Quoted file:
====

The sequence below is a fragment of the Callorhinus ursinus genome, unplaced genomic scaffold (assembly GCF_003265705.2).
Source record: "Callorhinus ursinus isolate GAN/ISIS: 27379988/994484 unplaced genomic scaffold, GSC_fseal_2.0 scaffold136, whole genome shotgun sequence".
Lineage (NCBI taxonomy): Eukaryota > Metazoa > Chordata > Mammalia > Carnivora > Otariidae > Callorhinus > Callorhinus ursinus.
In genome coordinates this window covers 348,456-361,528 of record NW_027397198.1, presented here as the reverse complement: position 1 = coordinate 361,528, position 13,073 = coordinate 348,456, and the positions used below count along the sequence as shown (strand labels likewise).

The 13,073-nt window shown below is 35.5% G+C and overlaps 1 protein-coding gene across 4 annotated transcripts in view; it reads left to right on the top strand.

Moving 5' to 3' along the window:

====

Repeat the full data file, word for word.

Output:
The sequence below is a fragment of the Callorhinus ursinus genome, unplaced genomic scaffold (assembly GCF_003265705.2).
Source record: "Callorhinus ursinus isolate GAN/ISIS: 27379988/994484 unplaced genomic scaffold, GSC_fseal_2.0 scaffold136, whole genome shotgun sequence".
Lineage (NCBI taxonomy): Eukaryota > Metazoa > Chordata > Mammalia > Carnivora > Otariidae > Callorhinus > Callorhinus ursinus.
In genome coordinates this window covers 348,456-361,528 of record NW_027397198.1, presented here as the reverse complement: position 1 = coordinate 361,528, position 13,073 = coordinate 348,456, and the positions used below count along the sequence as shown (strand labels likewise).

The 13,073-nt window shown below is 35.5% G+C and overlaps 1 protein-coding gene across 4 annotated transcripts in view; it reads left to right on the top strand.

Moving 5' to 3' along the window: